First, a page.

Wow, after 2 1/2 years living as an expat in Panamá, my wife and I still love our life here and as time passes the love just gets greater.
It took a while to adjust. You know all the cliché’s: ‘new culture, different language, unfamiliar surroundings’, in short, nothing that you are familiar with or used to. Everything is different, requiring lots of adjusting, but in the end you begin to realize and appreciate the benefits, the uniqueness of it all and the beauty of living in a tropical paradise.
The weather in Panamá is one giant benefit and completely unexpected. We live in the beach zone on the Pacific side, which is also called the Arco Seco, or the dry arc, which means this zone receives much less precipitation that the rest of the country. Not to say that it does not get plenty wet during the rainy season but to a much lesser degree than elsewhere. Additionally, the country takes a sharp turn to the east below Costa Rica and therefore runs west to east rather than north to south like the rest of Latin America.
Its shape is very narrow, wedged between the Pacific Ocean and the Atlantic. All of which causes a steady and cooling cross breeze, keeping the moisture and heat down. Having spent time in Costa Rica, for example, the weather patterns in Panamá are very different and much more agreeable than that of its neighbors. The best part of it all? It never gets cold here.
Other surprises that have given us great joy is the unspoiled and relatively undiscovered and definitely underutilized nature spots all over this country. You would think these incredibly rich and beautiful natural places would attract tourism like crazy, but so far it hasn’t. We are constantly surprised at how completely quiet and undisturbed some of these natural treasures are.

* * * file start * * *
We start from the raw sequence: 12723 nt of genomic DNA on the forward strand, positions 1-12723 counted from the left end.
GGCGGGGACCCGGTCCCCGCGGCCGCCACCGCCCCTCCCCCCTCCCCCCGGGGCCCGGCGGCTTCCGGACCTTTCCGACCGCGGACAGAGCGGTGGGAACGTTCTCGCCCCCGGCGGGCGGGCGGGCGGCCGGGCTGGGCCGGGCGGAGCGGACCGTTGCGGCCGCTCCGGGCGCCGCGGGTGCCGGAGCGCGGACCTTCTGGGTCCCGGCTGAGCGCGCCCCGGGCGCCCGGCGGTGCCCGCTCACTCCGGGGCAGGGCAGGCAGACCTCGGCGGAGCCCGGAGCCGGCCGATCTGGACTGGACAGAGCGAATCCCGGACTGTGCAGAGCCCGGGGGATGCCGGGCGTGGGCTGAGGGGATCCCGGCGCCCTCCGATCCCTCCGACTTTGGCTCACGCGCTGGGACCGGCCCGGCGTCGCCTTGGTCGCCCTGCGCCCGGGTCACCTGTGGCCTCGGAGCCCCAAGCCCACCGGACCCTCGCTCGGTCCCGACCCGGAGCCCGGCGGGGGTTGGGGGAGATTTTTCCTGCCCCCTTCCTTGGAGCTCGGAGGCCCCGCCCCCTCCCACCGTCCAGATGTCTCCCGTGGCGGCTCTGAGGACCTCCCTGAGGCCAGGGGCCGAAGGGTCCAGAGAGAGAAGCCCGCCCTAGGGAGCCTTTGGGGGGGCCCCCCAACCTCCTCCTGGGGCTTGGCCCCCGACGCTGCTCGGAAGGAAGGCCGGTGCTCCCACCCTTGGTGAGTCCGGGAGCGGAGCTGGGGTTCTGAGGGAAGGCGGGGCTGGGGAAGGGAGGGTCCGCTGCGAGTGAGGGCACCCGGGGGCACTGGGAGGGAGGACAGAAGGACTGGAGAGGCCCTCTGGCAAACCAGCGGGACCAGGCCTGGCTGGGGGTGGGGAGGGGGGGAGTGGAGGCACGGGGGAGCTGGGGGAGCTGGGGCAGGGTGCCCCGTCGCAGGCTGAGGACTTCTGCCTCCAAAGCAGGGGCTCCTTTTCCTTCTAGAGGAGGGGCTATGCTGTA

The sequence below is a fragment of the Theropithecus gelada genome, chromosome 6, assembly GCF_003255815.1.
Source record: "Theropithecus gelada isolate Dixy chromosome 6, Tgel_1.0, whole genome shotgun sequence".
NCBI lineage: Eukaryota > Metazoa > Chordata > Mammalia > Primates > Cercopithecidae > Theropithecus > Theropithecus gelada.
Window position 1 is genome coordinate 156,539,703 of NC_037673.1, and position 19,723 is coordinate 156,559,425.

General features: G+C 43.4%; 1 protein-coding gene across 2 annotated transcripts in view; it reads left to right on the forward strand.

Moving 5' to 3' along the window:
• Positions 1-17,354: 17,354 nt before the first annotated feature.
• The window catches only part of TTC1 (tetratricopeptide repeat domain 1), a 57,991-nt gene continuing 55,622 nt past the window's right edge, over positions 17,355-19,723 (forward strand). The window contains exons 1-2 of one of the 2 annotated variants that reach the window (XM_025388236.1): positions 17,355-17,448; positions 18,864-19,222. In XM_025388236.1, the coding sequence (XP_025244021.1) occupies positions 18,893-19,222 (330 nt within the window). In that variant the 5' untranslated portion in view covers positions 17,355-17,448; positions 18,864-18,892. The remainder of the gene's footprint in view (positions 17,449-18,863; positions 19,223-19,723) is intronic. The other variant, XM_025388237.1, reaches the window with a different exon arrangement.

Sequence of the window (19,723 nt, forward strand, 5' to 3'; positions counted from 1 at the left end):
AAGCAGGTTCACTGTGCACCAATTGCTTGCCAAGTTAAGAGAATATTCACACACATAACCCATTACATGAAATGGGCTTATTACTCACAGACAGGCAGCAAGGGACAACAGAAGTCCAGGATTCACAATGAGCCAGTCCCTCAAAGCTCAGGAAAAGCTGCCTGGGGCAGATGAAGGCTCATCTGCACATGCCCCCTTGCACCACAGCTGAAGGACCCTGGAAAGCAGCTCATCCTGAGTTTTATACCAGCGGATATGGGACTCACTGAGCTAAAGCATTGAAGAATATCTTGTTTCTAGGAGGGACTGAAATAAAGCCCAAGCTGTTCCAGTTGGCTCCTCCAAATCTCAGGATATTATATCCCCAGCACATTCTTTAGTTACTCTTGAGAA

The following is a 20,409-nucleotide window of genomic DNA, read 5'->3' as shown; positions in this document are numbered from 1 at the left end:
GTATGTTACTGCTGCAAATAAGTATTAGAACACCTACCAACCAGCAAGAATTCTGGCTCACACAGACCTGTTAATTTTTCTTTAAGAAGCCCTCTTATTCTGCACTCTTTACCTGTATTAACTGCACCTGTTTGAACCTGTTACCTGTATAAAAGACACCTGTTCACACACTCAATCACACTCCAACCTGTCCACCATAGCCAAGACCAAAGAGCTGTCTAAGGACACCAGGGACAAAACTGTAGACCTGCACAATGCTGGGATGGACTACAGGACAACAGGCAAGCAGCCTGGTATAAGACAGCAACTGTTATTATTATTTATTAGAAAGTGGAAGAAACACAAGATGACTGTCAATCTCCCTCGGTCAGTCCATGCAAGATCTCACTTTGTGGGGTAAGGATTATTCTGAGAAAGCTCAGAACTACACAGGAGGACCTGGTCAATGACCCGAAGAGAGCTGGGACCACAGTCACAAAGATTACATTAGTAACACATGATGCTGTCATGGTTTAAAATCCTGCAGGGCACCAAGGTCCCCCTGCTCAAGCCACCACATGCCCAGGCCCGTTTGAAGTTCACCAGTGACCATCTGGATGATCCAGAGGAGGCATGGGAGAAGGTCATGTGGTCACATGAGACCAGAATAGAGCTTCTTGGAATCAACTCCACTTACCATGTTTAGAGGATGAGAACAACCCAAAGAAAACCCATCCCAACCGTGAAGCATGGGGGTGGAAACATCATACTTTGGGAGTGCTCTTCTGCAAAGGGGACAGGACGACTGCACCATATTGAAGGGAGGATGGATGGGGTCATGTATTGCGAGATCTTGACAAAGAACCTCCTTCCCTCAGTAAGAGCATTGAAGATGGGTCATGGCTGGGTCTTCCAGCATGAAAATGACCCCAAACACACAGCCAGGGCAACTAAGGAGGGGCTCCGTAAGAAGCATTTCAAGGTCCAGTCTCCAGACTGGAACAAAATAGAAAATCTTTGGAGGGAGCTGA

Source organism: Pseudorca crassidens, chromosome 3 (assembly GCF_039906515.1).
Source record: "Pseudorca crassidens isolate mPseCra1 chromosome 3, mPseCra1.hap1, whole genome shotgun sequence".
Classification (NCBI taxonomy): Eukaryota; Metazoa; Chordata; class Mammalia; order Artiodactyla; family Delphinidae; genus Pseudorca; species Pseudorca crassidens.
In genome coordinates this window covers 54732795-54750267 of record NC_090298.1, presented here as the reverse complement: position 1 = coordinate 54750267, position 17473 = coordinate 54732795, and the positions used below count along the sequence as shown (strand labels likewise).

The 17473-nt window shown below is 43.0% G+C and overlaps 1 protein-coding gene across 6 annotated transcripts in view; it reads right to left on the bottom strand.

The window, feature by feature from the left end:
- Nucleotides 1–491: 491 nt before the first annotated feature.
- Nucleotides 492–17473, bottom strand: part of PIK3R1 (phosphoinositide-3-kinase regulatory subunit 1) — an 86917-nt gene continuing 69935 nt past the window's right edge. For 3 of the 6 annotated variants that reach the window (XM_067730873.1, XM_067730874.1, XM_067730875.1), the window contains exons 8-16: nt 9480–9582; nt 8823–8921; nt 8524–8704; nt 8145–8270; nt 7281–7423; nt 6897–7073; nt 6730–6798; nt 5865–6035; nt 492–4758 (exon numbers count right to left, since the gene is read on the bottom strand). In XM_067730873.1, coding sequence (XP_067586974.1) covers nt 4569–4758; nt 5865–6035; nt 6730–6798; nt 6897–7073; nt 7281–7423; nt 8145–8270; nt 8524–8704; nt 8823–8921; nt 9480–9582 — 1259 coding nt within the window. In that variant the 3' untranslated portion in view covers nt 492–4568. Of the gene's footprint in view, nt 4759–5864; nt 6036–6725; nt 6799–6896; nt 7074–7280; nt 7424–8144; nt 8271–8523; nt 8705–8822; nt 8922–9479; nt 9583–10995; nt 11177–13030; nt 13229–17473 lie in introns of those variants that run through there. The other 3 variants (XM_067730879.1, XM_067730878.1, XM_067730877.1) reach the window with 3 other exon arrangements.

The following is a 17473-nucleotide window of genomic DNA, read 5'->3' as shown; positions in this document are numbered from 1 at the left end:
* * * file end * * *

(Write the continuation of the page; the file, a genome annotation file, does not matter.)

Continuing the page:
To give you just one example of many, when my oldest daughter was visiting I took her to one of those places. It was an old Spanish Fort located on the Caribbean side, only an hour from Panama City and two hours from where we live. We drove through some incredibly beautiful country, crossed the canal nearby one of the locks, then into a pure wilderness for miles. We never saw another human being other than a guard at the entrance of this protected National Heritage site who was collecting a small fee to enter the park. After a long drive through the park we ended up at the ancient abandoned fort, built a few centuries ago to protect the gold and silver being transported from here by the Spanish galleons headed for Spain. The fort is still very much intact with all the guns still pointing toward the sea and the mouth of the Chagres river. On the way there we heard and saw howler monkeys and at the end of the road next to the fort we ran into a large troupe of female cappuccine monkeys, each carrying a baby on its back, all feeding on the very abundant and ripe mangoes, completely ignoring us right below them under the heavily mango laden branches. We literally found ourselves in the middle of a primate nursery. It was so magical and having spent a few hours there and having seen only one person the whole time is amazing. This is what I mean by undiscovered and unspoiled- pure nature and so close and reachable. It takes one’s breath away. The best part is there are many, many places just like this in many areas of the country. You just have to learn to find them because most of them are unknown and undiscovered.
Another thing that makes living here so pleasant is being able to live so close to beautiful beaches and yet close to a large metropolitan city where everything is available and only takes a little over an hour to reach. Very few lush and warm tropical places around the world are as affordable as they are here in Panamá. A comparable living style almost anywhere else would cost many times of what it costs here. I find that to be another great and unexpected treasure.
And finally, the people- both the local population as well as the many, many transplants from different countries around the world whom we have met, and some have gotten very close, all make for a very rewarding and most agreeable life that I would not trade for anything. Like I said earlier, the longer we are here the more we like and appreciate what we’ve got, and the love affair just keeps on getting better.